Campus Life

Maintaining a delicate balance

To some, the concept of environmentally sustainable economic development of the Alberta oil sands is a paradox, but to Shannon Flint (BMgt '07), executive director of the Strategic Policy and Innovation Branch with the Oil Sands Environmental Management Division of Alberta Environment, it is a responsibility.

Located in three major deposits in northern Alberta, the oil sands generate nearly 50 per cent of Canadian oil. They also generate controversy. Those who oppose the recent increase in development voice concern about greenhouse gas emissions, pollution of fresh water supplies, deforestation and danger to wildlife.

Shannon Flint (BMgt '07) works to sustain the environment while simultaneously developing the Alberta oil sands.

"Some of the biggest opposition and criticism we face is from international agencies like the Sierra Legal Defence Fund and the Natural Resources Defense Council. We are accused of a free-for-all," Flint says.

While Flint acknowledges that development certainly has an environmental impact, she is adamant that good environmental practices take place up north. As director, she creates policies and management frameworks that support environmentally sustainable development of the oil sands to mitigate the ecological impacts of this development.

"In July 2007, we implemented Specified Gas Emitters Regulation which require oil sands plants to reduce their greenhouse gas emissions. We do a lot of air, water and land monitoring and have a very active reclamation program," Flint explains.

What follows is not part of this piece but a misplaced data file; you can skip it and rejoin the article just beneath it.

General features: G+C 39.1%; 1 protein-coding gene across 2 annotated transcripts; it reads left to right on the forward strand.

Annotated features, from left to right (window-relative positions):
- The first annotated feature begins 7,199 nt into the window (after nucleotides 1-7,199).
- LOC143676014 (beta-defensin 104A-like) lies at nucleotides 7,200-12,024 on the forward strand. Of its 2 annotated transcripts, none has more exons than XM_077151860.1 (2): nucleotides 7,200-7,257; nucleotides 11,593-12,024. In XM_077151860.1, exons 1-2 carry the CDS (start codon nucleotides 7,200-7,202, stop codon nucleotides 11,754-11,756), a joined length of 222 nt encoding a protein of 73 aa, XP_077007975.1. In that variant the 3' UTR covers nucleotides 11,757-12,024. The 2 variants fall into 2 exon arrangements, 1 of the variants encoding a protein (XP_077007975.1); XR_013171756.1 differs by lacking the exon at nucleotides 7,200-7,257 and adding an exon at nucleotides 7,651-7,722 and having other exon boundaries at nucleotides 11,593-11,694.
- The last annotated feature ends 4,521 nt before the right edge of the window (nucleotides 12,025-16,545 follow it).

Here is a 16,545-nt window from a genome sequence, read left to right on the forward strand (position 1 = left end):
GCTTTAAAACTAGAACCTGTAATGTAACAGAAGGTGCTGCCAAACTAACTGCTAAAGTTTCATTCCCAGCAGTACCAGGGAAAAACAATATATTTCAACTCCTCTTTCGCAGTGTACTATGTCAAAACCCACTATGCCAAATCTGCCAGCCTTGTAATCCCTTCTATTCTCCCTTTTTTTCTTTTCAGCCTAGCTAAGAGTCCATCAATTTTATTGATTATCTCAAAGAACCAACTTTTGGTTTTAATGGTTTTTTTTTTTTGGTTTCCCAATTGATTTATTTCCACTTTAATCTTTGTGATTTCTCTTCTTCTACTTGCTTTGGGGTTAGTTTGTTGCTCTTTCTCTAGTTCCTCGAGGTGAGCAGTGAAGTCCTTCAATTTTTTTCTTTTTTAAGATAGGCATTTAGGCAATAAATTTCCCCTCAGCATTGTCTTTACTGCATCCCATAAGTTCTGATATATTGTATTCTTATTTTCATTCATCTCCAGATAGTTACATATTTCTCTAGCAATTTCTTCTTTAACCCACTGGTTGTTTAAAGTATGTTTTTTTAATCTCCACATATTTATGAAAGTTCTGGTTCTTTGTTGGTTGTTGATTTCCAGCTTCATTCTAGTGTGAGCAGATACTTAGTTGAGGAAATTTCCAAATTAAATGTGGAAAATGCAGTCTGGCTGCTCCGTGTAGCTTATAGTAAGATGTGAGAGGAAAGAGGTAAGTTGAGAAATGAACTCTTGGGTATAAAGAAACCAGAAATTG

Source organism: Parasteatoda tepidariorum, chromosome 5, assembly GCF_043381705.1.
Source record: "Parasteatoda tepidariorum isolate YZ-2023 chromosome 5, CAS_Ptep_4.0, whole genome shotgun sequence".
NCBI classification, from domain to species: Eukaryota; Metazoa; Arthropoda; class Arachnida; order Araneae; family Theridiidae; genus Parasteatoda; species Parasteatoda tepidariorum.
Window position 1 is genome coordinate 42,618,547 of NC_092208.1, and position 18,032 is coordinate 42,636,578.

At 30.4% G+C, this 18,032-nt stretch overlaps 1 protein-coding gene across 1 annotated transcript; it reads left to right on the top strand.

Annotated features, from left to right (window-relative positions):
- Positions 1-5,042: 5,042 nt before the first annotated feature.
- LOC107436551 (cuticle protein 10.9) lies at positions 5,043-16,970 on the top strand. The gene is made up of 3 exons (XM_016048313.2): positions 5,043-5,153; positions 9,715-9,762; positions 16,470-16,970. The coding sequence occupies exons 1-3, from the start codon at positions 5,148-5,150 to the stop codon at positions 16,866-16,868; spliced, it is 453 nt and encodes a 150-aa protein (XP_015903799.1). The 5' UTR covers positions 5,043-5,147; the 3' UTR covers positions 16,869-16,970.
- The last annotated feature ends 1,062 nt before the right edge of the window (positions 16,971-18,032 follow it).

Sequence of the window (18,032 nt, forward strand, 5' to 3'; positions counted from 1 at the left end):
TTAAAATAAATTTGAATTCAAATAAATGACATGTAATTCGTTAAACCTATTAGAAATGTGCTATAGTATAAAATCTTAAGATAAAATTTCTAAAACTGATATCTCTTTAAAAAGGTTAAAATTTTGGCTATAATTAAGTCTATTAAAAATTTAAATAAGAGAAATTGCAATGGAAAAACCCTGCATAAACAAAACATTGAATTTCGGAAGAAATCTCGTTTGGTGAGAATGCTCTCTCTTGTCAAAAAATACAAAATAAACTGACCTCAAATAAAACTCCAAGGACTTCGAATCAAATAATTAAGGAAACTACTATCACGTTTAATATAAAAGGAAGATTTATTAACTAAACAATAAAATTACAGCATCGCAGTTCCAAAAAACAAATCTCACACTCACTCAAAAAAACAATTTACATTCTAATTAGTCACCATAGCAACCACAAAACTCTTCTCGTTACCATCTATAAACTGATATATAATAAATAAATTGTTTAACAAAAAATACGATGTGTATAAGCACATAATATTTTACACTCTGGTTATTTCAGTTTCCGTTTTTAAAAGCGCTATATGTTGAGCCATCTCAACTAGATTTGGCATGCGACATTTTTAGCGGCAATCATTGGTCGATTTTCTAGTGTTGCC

Although water usage plays an integral part in the development of oil sands, protecting Alberta's water supply is of paramount importance.

"We have rigorous standards in place for water quantity and quality. We take thousands of water samples per year, both down and upstream of the development, and we monitor groundwater as well," she says. "There is a lot of water tied up in tailings ponds that is re-used back in the operation, but we are looking at technology that will reduce tailings and let us start reclaiming these ponds."

Flint is particularly proud of the Athabasca River Water Management Framework. The framework places strict limitations on company water usage and is based on the highest level of protection for the aquatic ecosystem afforded to any major river in Canada.

"We are managing our water differently than we have in the past," says Flint. "We need to make sure oil sands development is sustainable and generate policies that look at what we have today and what we will have in the future."